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'I caused a lot of damage out here,' but changed his ways. Now, he's working to keep children from going down the wrong path

“I became a convicted felon before I even knew what the definition of a felony was.”

ATLANTA — On a Thursday afternoon, about 15 students gathered in a classroom at B.E.S.T Academy in Atlanta. Nothing appeared out of the ordinary; just a few young men soaking up knowledge.

At the front of the classroom, Keith Strickland paused a video playing on a flat-screen.

“What did y’all take away from that?” he asked.

The video featured an interview with the late Kobe Bryant. The basketball star explained why he started taking helicopters to his training. Bryant still wanted to put in work on the court, but also wanted to be present for his family. He couldn’t do both effectively if he was sitting in Los Angeles traffic.

A student raised his hand to answer Strickland’s question.

“Family time is everything. You can’t get that back," he said. "Time don’t wait on nobody.”

Conversations continued before Strickland said in a low voice, “Y’all know my background. Convicted felon.”

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It might be a good time to point out that Stickland isn’t a teacher at B.E.S.T. At least, he's not a teacher in the traditional sense.

“I sold drugs across the country,” Strickland told 11Alive. “Made over $1 million selling drugs.”

An Atlanta native, Strickland was raised in and by the streets of Bankhead and Campbellton. He’d already sold drugs and was arrested by 13.

“I caused a lot of damage out here. We caused a lot of violence,” he said, matter-of-factly.

At 16, he was a convicted felon.

“I became a convicted felon before I even knew what the definition of a felony was,” he added.

He didn’t finish high school and, before the age of 25, Strickland was arrested nearly 50 times and served five years total behind bars. At one point, Strickland was kidnapped, beaten, robbed and left for dead.

“A lot of times, we look at children and we say, ‘What made you do that bad action or how did you get involved in this thing?’ But we don’t see the life circumstances the child is living through.”

Strickland’s childhood circumstances involved growing up in an abusive home.

“My father had money,” he told the students. “But, my mom, it looked like she had to do whatever he wanted. So, I figured if I could make money, she wouldn’t have to go through that.”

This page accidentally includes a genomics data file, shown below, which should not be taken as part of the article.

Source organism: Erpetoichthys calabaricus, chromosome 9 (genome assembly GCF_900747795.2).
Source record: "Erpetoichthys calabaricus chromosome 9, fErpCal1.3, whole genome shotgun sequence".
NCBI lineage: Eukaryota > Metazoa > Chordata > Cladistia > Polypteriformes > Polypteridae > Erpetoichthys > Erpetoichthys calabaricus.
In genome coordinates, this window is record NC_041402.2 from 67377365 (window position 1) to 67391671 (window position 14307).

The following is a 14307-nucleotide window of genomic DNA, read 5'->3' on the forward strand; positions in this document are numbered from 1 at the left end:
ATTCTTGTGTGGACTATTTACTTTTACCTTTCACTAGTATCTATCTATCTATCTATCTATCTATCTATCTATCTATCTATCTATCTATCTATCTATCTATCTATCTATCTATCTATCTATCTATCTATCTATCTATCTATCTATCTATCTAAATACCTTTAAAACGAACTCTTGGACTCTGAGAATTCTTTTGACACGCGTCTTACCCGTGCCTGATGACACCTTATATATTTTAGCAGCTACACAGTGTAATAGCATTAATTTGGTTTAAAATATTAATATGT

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At 5 years old, Strickland’s view of the world was painted in colors of blood and drugs. If you ask Strickland, he’ll tell you, very simply, he never liked or wanted to sell drugs or commit crimes. But it’s what he knew. What he thought he had to do to survive.

“I used to go play at crack houses. So, I’m learning this behavior when I’m just a kid trying to play with one of his friends,” he said. “I never had a mentor. So, I attached myself to people in the streets because they were there.”

In 2007, Keith faced 35 years in prison but was released early. The judge, saw something in him.

“Lotta times it’s not a moment when a person wants to change their life but it’s a moment when opportunity comes when a person can change their life,” Keith said.

After prison, doors that were closed before, where now padlocked -- permanently keeping Strickland out because of labels like criminal, felon, drug-dealer.

“When nobody believes in you, you got to believe in yourself enough,” he said.

Frustrated with the lack of job opportunities, Strickland started selling something new: a vision, a dream, a new way of being.

He started his own company, Making the Transition (MTT), implementing programs across the country and helping in prisons, court systems and governments. His goal: try to help people unlearn the things that were hurting them and learn the things that could help them.

In the years that followed, Strickland would work as a consultant during the Obama administration; working with the U.S. Attorney’s Office creating initiatives to help people with criminal backgrounds get jobs. 

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MTT would establish programs ranging from behavioral therapy to intervention and outreach.

“The programs are specific to each community,” Strickland said. “What works for one isn’t going to work for all.”